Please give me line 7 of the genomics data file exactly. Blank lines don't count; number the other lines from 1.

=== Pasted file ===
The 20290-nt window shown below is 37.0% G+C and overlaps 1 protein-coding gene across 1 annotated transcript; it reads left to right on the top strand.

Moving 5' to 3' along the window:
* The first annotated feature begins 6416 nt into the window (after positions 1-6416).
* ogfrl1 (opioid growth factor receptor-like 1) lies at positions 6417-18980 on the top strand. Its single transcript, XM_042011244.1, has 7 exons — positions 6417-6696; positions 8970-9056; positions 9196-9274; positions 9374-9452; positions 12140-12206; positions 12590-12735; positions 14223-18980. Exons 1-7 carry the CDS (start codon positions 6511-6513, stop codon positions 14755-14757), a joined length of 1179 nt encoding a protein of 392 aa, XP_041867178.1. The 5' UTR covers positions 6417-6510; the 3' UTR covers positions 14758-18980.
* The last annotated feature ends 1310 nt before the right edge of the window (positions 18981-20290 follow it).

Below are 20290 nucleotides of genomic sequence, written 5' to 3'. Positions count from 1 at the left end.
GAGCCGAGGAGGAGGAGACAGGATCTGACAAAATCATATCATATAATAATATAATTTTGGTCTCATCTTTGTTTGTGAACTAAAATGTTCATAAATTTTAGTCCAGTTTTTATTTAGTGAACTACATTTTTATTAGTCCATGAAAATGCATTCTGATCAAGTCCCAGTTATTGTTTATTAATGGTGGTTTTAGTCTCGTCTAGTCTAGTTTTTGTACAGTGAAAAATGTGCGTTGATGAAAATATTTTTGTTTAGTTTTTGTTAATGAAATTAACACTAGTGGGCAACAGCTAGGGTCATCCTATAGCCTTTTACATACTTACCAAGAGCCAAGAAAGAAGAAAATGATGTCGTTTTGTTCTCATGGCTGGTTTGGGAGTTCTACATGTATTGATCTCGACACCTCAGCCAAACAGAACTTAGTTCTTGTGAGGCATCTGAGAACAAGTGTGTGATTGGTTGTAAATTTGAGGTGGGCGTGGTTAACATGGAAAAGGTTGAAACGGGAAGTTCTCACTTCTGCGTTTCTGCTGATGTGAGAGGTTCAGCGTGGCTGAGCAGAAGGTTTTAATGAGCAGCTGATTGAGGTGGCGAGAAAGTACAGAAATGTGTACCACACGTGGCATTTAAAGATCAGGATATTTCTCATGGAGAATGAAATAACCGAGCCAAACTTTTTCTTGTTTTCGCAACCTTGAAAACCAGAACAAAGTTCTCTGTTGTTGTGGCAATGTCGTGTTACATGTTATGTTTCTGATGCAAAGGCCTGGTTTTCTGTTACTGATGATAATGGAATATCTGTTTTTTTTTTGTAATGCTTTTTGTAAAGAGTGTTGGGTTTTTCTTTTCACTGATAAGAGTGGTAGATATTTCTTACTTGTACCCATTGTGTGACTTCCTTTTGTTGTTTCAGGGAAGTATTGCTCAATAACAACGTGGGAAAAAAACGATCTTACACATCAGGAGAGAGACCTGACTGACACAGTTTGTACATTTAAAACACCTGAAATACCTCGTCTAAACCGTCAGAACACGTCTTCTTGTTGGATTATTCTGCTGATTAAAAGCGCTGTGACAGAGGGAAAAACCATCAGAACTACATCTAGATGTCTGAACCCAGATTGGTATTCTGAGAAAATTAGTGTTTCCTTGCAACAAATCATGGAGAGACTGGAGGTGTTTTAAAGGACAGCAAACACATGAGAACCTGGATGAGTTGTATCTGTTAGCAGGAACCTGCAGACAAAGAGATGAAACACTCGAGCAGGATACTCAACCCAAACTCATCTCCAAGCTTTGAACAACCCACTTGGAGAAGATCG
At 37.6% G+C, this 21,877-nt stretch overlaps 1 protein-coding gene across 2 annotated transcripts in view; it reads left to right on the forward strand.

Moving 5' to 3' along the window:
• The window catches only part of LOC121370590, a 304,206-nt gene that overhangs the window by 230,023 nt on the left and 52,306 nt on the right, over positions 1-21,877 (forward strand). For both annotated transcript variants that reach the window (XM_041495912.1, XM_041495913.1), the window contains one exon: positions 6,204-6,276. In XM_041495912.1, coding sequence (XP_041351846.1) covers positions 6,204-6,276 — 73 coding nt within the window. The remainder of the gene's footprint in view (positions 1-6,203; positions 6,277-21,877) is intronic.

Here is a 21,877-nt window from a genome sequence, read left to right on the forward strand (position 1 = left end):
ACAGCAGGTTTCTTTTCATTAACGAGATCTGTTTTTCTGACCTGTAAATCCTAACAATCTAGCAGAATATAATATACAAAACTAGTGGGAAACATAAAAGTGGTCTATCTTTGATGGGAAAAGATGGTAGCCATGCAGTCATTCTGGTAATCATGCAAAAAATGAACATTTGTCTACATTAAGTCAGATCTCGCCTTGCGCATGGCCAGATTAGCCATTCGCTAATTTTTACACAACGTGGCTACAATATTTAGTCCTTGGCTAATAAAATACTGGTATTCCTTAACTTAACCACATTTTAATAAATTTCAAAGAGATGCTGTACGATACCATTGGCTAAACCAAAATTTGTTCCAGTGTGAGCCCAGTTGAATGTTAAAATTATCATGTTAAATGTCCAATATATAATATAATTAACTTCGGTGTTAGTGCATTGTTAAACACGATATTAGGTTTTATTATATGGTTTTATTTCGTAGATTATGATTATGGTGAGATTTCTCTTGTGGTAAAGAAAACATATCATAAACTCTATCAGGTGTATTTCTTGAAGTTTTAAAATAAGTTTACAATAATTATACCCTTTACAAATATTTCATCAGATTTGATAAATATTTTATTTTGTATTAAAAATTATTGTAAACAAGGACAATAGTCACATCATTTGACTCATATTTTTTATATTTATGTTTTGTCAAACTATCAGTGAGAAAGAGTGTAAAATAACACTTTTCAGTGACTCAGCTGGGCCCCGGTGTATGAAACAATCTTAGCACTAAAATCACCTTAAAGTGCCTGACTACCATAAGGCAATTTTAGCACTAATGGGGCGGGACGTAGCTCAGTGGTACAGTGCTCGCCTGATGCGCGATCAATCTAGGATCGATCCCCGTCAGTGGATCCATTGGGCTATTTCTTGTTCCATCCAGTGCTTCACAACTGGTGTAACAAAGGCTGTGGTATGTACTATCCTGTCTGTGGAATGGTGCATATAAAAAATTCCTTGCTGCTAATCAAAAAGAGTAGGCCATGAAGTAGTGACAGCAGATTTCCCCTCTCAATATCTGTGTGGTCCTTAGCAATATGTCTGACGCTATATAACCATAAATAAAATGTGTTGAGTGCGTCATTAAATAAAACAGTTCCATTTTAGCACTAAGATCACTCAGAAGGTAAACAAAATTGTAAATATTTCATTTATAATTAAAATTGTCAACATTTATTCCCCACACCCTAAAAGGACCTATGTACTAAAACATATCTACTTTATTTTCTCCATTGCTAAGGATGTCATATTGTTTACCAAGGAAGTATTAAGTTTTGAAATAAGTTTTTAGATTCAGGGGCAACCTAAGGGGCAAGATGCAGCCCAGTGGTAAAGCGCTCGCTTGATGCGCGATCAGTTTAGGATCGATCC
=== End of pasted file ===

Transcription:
GAGCCGAGGAGGAGGAGACAGGATCTGACAAAATCATATCATATAATAATATAATTTTGGTCTCATCTTTGTTTGTGAACTAAAATGTTCATAAATTTTAGTCCAGTTTTTATTTAGTGAACTACATTTTTATTAGTCCATGAAAATGCATTCTGATCAAGTCCCAGTTATTGTTTATTAATGGTGGTTTTAGTCTCGTCTAGTCTAGTTTTTGTACAGTGAAAAATGTGCGTTGATGAAAATATTTTTGTTTAGTTTTTGTTAATGAAATTAACACTAGTGGGCAACAGCTAGGGTCATCCTATAGCCTTTTACATACTTACCAAGAGCCAAGAAAGAAGAAAATGATGTCGTTTTGTTCTCATGGCTGGTTTGGGAGTTCTACATGTATTGATCTCGACACCTCAGCCAAACAGAACTTAGTTCTTGTGAGGCATCTGAGAACAAGTGTGTGATTGGTTGTAAATTTGAGGTGGGCGTGGTTAACATGGAAAAGGTTGAAACGGGAAGTTCTCACTTCTGCGTTTCTGCTGATGTGAGAGGTTCAGCGTGGCTGAGCAGAAGGTTTTAATGAGCAGCTGATTGAGGTGGCGAGAAAGTACAGAAATGTGTACCACACGTGGCATTTAAAGATCAGGATATTTCTCATGGAGAATGAAATAACCGAGCCAAACTTTTTCTTGTTTTCGCAACCTTGAAAACCAGAACAAAGTTCTCTGTTGTTGTGGCAATGTCGTGTTACATGTTATGTTTCTGATGCAAAGGCCTGGTTTTCTGTTACTGATGATAATGGAATATCTGTTTTTTTTTTGTAATGCTTTTTGTAAAGAGTGTTGGGTTTTTCTTTTCACTGATAAGAGTGGTAGATATTTCTTACTTGTACCCATTGTGTGACTTCCTTTTGTTGTTTCAGGGAAGTATTGCTCAATAACAACGTGGGAAAAAAACGATCTTACACATCAGGAGAGAGACCTGACTGACACAGTTTGTACATTTAAAACACCTGAAATACCTCGTCTAAACCGTCAGAACACGTCTTCTTGTTGGATTATTCTGCTGATTAAAAGCGCTGTGACAGAGGGAAAAACCATCAGAACTACATCTAGATGTCTGAACCCAGATTGGTATTCTGAGAAAATTAGTGTTTCCTTGCAACAAATCATGGAGAGACTGGAGGTGTTTTAAAGGACAGCAAACACATGAGAACCTGGATGAGTTGTATCTGTTAGCAGGAACCTGCAGACAAAGAGATGAAACACTCGAGCAGGATACTCAACCCAAACTCATCTCCAAGCTTTGAACAACCCACTTGGAGAAGATCG